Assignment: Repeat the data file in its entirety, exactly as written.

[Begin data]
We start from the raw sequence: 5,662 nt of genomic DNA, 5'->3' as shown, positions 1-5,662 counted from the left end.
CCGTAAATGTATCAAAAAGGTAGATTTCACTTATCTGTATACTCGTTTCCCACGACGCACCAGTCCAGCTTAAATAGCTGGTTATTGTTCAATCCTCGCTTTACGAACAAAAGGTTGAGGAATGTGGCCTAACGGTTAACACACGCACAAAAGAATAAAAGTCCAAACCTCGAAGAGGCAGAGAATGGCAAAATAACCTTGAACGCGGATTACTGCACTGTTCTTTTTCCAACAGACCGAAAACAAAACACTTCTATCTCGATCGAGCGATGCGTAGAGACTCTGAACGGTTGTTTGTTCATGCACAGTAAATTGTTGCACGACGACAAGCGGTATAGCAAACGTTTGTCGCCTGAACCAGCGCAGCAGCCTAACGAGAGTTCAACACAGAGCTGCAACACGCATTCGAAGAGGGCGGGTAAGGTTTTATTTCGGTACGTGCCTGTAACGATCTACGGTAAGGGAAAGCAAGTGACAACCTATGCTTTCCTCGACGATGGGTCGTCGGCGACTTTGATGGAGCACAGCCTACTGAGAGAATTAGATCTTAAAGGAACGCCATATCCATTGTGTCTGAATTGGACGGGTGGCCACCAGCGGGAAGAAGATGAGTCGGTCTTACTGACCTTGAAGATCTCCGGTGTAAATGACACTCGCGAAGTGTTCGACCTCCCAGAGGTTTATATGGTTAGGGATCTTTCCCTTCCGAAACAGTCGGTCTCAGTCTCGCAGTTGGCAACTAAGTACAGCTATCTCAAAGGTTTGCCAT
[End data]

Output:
We start from the raw sequence: 5,662 nt of genomic DNA, 5'->3' as shown, positions 1-5,662 counted from the left end.
CCGTAAATGTATCAAAAAGGTAGATTTCACTTATCTGTATACTCGTTTCCCACGACGCACCAGTCCAGCTTAAATAGCTGGTTATTGTTCAATCCTCGCTTTACGAACAAAAGGTTGAGGAATGTGGCCTAACGGTTAACACACGCACAAAAGAATAAAAGTCCAAACCTCGAAGAGGCAGAGAATGGCAAAATAACCTTGAACGCGGATTACTGCACTGTTCTTTTTCCAACAGACCGAAAACAAAACACTTCTATCTCGATCGAGCGATGCGTAGAGACTCTGAACGGTTGTTTGTTCATGCACAGTAAATTGTTGCACGACGACAAGCGGTATAGCAAACGTTTGTCGCCTGAACCAGCGCAGCAGCCTAACGAGAGTTCAACACAGAGCTGCAACACGCATTCGAAGAGGGCGGGTAAGGTTTTATTTCGGTACGTGCCTGTAACGATCTACGGTAAGGGAAAGCAAGTGACAACCTATGCTTTCCTCGACGATGGGTCGTCGGCGACTTTGATGGAGCACAGCCTACTGAGAGAATTAGATCTTAAAGGAACGCCATATCCATTGTGTCTGAATTGGACGGGTGGCCACCAGCGGGAAGAAGATGAGTCGGTCTTACTGACCTTGAAGATCTCCGGTGTAAATGACACTCGCGAAGTGTTCGACCTCCCAGAGGTTTATATGGTTAGGGATCTTTCCCTTCCGAAACAGTCGGTCTCAGTCTCGCAGTTGGCAACTAAGTACAGCTATCTCAAAGGTTTGCCAT